Tag Archives: Project Management

Essential Directory to Making PM Job applications

I have written a number of articles containing tips and advice based on assisting PM professionals in securing that all important next role, job hunting should be a structured approach and does take some planning. Although the job websites make applications easy with one click to apply functionality, however some planning and organisation is required if you want to truly reap a good harvest.

A key starting point is setting out how and what you are applying for, this article provides some great ideas on how to structure an approach to your applications.

Once you have put together an action plan you need to start visiting some of the PM specific job boards and agencies, here is a list of some very useful sites.

Next, once you have a list of roles you wish to apply for you should take some time to match up your relevant experience to the job advert / job description. A cover letter can make the difference between being seriously considered for a role and being placed in a rather hefty pile of rejection CVs.  This article has an example of a cover letter which is written in response to a job description so you can really understand what detail you should be including.


I have said this before and I will say it again – don’t leave job applications to chance, with the market being flooded by applications it is important to make sure you are doing all you can to ensure your CV is being viewed positively. Taking the pepper gun approach of applying for everything just doesn’t work and can be detrimental to your endeavours – often making recruiters and hiring managers disregard your applications as soon as they see your name in their inbox again and that may well be the role you are well matched to but having seen you apply for lots of other roles which aren’t relevant to you, you have unwittingly given yourself a bad name / reputation.

Taking a targeted approach to applications will have your applications taken seriously and remembered for the right reasons.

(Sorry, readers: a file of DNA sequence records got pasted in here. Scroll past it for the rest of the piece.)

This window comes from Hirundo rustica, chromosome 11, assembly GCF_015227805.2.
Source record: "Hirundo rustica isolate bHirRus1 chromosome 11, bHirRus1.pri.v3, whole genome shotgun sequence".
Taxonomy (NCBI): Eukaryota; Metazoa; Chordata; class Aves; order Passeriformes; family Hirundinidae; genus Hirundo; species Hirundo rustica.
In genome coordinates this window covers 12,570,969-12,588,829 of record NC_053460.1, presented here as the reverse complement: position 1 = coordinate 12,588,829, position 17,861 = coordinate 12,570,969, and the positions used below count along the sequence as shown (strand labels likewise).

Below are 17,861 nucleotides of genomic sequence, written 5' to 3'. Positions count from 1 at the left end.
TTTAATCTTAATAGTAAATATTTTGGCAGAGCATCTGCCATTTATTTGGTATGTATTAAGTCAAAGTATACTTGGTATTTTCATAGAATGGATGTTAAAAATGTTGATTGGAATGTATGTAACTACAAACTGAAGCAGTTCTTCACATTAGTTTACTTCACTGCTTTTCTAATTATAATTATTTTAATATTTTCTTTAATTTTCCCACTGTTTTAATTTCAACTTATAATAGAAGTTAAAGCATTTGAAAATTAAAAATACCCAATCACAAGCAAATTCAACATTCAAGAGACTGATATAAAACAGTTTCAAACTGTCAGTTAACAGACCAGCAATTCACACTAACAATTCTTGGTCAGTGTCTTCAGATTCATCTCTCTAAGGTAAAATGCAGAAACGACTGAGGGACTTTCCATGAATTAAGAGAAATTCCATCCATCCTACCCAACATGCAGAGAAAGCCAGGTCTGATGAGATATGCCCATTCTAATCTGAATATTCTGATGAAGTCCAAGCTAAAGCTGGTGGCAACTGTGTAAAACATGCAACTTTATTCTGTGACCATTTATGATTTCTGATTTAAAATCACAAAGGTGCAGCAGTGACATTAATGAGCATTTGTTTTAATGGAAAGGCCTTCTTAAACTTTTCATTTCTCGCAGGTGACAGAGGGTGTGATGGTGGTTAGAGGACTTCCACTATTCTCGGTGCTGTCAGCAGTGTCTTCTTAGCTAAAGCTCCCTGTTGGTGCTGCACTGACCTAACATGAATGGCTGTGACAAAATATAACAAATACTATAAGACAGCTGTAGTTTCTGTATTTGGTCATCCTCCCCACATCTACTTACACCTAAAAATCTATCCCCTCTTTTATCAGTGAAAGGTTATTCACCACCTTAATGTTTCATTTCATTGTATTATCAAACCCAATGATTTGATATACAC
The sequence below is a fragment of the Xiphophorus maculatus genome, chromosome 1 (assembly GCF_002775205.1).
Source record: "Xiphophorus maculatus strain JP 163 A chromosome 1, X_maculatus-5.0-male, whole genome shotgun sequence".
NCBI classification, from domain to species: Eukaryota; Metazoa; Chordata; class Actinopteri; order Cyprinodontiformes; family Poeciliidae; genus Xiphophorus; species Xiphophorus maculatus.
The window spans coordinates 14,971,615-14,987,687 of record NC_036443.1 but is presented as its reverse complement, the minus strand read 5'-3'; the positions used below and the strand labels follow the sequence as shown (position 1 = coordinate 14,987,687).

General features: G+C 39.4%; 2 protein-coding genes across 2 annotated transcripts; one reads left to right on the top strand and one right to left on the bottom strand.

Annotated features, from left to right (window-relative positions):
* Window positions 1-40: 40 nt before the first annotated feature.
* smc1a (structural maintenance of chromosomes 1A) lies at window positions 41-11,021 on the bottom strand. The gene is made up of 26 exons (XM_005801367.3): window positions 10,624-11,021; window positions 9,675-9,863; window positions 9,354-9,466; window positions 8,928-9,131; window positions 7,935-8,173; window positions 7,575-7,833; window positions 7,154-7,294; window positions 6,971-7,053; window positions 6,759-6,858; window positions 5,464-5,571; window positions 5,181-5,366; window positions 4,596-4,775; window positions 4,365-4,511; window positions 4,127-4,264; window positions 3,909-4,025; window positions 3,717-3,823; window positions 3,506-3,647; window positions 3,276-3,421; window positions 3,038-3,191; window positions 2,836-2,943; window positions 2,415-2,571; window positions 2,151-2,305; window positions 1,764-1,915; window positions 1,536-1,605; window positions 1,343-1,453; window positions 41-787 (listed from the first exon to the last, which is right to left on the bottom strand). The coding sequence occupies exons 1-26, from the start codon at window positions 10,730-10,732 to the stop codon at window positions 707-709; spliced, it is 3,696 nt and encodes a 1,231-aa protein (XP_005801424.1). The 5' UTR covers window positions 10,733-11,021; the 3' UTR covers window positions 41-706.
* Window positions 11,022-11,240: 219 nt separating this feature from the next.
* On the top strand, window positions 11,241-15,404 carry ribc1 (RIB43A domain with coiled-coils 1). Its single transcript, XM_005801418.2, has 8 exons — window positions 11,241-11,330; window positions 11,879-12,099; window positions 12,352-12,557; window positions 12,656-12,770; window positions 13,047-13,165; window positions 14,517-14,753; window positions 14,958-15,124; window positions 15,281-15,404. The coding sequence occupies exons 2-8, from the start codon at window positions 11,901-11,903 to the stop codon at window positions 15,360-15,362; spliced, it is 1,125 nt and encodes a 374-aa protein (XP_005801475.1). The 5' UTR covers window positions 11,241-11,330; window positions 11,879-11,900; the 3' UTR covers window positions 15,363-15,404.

Switching Industry – Project Manager CV Tips

There are many reasons you may be looking to swap into another industry and sector, such as growth areas in other industries like Financial Services, limited growth in your current field or you may just fancy a change. The job market is constantly evolving and competition is high with a great deal of project professionals looking to take on new assignments. Most advice tends to be that it is incredibly difficult to make the shift over but it isn’t an impossible task, just because there’s reported competition and hiring managers are deemed keen to employ what they know doesn’t mean you cannot do it. Establishing some diversity in your career achievements can really assist you in your career goals moving forward, demonstrating your ability to manage or support projects in a variety of industries and programmes / projects will really boost your perceived flexibility and validates you project management skills.

It is important to make sure you pull away from industry specific terminology in your CV and take a look at the bigger picture, in the Change routefirst instance if you have a great deal of experience in one area such as engineering or public sector – look at the projects which may be transferable into other sectors such as IT/technology or business change pieces of work.  Talk about the actual change and how you were instrumental in implementing; put yourself in the hiring managers’ shoes – what would they like to see? If they have a project which needs delivering, what areas are relevant to them? Think about the project lifecycle – how you deliver, and the type of projects, complexity, team sizes, budgets, technologies, tools used etc. By writing a more generic CV which addresses the users, impact and cultural changes you are starting to build a good picture of what your experience is, set aside from the industry itself. By coming from a different background you can add so much more to a business – asking questions which might be overlooked and bringing a fresh approach to “how we normally do things” whilst offering assurance with your stellar delivery track record.

Working to regulatory compliance is also a great skill that can be transferred into other industries, a great deal of industries have these types of projects and by demonstrating an ability to decipher conformity needs and work to them is valuable. Such as FSA regulations which are applied to new systems in industries across the board – fantastic if you are keen to get into Financial Services.

Don’t go too generic with the CV so the reviewer cannot understand what you have done but take back the terminology and focus on key deliverables combined with your competencies – produce a balanced CV which demonstrates your management style, highlights key achievements and sells you as a PM professional not necessarily an “Engineering PM” or “Public Sector PM”. Be defined by your delivery not the environment.